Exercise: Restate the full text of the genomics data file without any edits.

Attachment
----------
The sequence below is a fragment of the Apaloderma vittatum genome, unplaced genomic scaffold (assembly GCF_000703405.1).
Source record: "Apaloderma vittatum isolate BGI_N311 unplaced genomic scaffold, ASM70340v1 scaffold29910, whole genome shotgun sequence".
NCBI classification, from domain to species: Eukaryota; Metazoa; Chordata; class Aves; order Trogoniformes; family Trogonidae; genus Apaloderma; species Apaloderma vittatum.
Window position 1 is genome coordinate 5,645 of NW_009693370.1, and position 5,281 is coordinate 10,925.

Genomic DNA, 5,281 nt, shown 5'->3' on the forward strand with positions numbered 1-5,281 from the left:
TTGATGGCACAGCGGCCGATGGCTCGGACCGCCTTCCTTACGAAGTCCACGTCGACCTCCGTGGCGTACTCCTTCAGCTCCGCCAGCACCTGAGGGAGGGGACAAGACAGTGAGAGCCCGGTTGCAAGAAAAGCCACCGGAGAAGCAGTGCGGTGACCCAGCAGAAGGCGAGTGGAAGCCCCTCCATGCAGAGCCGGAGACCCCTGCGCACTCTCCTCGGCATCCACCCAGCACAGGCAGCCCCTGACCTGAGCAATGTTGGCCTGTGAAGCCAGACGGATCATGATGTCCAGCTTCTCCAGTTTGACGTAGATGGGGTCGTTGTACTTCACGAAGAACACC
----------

The sequence below is a fragment of the Apaloderma vittatum genome, unplaced genomic scaffold (assembly GCF_000703405.1).
Source record: "Apaloderma vittatum isolate BGI_N311 unplaced genomic scaffold, ASM70340v1 scaffold29910, whole genome shotgun sequence".
NCBI classification, from domain to species: Eukaryota; Metazoa; Chordata; class Aves; order Trogoniformes; family Trogonidae; genus Apaloderma; species Apaloderma vittatum.
Window position 1 is genome coordinate 5,645 of NW_009693370.1, and position 5,281 is coordinate 10,925.

Genomic DNA, 5,281 nt, shown 5'->3' on the forward strand with positions numbered 1-5,281 from the left:
TTGATGGCACAGCGGCCGATGGCTCGGACCGCCTTCCTTACGAAGTCCACGTCGACCTCCGTGGCGTACTCCTTCAGCTCCGCCAGCACCTGAGGGAGGGGACAAGACAGTGAGAGCCCGGTTGCAAGAAAAGCCACCGGAGAAGCAGTGCGGTGACCCAGCAGAAGGCGAGTGGAAGCCCCTCCATGCAGAGCCGGAGACCCCTGCGCACTCTCCTCGGCATCCACCCAGCACAGGCAGCCCCTGACCTGAGCAATGTTGGCCTGTGAAGCCAGACGGATCATGATGTCCAGCTTCTCCAGTTTGACGTAGATGGGGTCGTTGTACTTCACGAAGAACACC